A federal appeals court handed pro-lifers a victory this week by reinstating a Missouri law that requires abortion doctors to have admitting privileges at local hospitals and abortion clinics to be set up as “ambulatory surgical centers.”
The 3-0 ruling Monday by the U.S. Eighth Circuit Court of Appeals overturned a lower court’s injunction that prevented the law from going into effect.
The decision could suspend abortion services in Columbia, Mo., and prevent a Kansas City clinic from regaining its license, Planned Parenthood officials told The Kansas City Star.
“If these laws are allowed to take effect, women will now have to travel farther, wait longer, and use more of their own resources to access the health care they need most, if they can get care at all,” Brandon Hill, president and CEO of Comprehensive Health of Planned Parenthood Great Plains, told the newspaper.
The law requires doctors at abortion clinics to be “privileged to perform surgical procedures in at least one licensed hospital in the community” – which by the law’s definition can be no more than 15 minutes away.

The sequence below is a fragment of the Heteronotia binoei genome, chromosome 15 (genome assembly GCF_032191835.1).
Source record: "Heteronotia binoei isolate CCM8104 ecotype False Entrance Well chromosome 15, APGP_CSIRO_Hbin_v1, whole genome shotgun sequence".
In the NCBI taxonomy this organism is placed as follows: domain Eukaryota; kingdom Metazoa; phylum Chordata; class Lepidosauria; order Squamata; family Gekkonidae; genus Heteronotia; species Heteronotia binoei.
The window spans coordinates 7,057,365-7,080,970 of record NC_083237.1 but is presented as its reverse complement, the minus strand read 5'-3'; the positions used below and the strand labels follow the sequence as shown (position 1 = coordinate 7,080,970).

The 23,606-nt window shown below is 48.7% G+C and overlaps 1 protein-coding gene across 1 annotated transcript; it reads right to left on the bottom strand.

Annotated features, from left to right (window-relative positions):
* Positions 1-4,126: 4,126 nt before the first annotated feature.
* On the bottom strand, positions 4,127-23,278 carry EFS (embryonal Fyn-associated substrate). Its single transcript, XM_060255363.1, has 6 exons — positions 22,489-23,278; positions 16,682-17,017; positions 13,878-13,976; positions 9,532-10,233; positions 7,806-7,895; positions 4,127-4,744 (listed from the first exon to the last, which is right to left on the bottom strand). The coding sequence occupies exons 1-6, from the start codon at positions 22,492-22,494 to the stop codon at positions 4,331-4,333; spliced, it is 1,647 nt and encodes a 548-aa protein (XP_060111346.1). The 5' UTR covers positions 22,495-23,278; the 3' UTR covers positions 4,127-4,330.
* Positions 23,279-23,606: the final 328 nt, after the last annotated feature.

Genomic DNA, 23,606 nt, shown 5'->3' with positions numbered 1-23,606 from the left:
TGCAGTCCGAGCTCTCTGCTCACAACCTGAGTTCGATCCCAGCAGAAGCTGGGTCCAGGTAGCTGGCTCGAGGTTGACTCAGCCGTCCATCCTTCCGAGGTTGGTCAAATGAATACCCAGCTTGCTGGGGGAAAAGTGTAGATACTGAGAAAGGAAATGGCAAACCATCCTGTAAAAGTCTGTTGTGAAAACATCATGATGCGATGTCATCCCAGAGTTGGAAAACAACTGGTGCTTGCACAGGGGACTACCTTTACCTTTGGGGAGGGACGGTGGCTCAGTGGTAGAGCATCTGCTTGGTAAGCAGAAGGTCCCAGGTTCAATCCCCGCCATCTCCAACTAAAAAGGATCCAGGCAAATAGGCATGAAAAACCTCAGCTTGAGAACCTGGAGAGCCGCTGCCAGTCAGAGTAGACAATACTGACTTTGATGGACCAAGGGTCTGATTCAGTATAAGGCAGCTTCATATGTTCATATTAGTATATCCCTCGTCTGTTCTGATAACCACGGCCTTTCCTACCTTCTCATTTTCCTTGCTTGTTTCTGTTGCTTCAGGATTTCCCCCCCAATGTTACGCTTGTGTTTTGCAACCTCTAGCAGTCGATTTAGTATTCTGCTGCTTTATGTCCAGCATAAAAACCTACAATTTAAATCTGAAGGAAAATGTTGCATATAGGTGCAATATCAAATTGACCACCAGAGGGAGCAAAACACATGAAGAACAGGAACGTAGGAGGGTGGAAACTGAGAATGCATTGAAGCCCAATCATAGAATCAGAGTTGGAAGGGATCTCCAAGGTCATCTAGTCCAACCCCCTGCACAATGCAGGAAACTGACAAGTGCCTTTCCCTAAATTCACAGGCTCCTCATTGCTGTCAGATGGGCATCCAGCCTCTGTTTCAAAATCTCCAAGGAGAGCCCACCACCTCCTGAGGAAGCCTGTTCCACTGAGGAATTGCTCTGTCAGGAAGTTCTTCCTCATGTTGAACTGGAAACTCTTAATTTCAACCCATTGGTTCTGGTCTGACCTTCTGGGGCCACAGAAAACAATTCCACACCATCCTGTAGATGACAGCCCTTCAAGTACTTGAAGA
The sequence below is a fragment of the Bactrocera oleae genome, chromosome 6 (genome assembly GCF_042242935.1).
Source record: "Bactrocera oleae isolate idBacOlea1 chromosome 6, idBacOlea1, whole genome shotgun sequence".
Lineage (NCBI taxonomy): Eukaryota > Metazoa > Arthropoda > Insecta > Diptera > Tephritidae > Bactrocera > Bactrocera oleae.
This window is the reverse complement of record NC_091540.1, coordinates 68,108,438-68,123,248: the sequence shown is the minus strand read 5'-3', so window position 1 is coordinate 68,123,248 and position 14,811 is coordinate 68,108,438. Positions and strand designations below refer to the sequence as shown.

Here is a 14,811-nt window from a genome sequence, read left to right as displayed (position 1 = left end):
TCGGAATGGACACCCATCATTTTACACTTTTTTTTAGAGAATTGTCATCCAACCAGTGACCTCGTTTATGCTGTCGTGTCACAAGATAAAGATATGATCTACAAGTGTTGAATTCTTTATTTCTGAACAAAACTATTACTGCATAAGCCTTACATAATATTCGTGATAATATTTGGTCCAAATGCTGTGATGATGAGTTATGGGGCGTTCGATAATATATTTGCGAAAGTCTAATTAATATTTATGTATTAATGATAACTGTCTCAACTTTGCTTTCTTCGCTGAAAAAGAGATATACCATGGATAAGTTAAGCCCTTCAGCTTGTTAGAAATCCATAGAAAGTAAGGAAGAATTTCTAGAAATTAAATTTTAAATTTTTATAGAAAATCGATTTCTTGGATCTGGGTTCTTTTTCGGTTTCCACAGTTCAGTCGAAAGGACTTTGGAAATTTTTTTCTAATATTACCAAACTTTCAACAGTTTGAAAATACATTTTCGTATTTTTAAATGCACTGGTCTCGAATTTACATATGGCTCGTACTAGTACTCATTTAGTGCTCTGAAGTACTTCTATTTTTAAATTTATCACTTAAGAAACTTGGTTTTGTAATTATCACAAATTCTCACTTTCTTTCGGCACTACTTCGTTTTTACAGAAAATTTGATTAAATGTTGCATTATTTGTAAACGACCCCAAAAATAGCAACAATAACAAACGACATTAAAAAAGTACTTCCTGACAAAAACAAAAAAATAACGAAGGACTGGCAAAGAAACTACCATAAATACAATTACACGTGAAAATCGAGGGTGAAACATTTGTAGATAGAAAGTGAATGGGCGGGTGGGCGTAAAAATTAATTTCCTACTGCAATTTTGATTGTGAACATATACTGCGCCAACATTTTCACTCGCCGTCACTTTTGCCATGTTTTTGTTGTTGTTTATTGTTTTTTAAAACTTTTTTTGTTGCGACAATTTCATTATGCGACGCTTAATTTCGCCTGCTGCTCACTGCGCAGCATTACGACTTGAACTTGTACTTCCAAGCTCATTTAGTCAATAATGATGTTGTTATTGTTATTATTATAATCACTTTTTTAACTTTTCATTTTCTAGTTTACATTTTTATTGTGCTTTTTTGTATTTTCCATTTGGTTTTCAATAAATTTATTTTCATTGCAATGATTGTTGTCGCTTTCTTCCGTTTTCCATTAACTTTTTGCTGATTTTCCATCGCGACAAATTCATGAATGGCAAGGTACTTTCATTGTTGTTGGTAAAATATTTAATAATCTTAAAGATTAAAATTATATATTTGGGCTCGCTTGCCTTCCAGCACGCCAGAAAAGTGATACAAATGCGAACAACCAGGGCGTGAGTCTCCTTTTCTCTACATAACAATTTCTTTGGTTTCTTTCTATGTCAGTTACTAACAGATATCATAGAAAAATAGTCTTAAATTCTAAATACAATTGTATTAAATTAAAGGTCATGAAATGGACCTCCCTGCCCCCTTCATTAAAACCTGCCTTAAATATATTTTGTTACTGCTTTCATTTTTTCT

Pro-lifers say the law is designed to protect women who undergo abortions.
“We’re very happy that the court of appeals reversed the lower court decision and we think when the district court looks at it again, they will uphold the law because it protects the health and safety of women who are seeking abortions in Missouri without imposing an undue burden on them,” pro-life attorney Samuel Lee told The Kansas City Star.
The case eventually could end up before the U.S. Supreme Court, potentially with President Trump’s nominee, Brett Kavanaugh, sitting on the court.
Michael Foust is a freelance writer. Visit his blog, MichaelFoust.com.
Photo courtesy: Unsplash/Piron Guillaume
Michael Foust has covered the intersection of faith and news for 20 years. His stories have appeared in Baptist Press, Christianity Today, The Christian Post, The Leaf-Chronicle, the Toronto Star and the Knoxville News-Sentinel.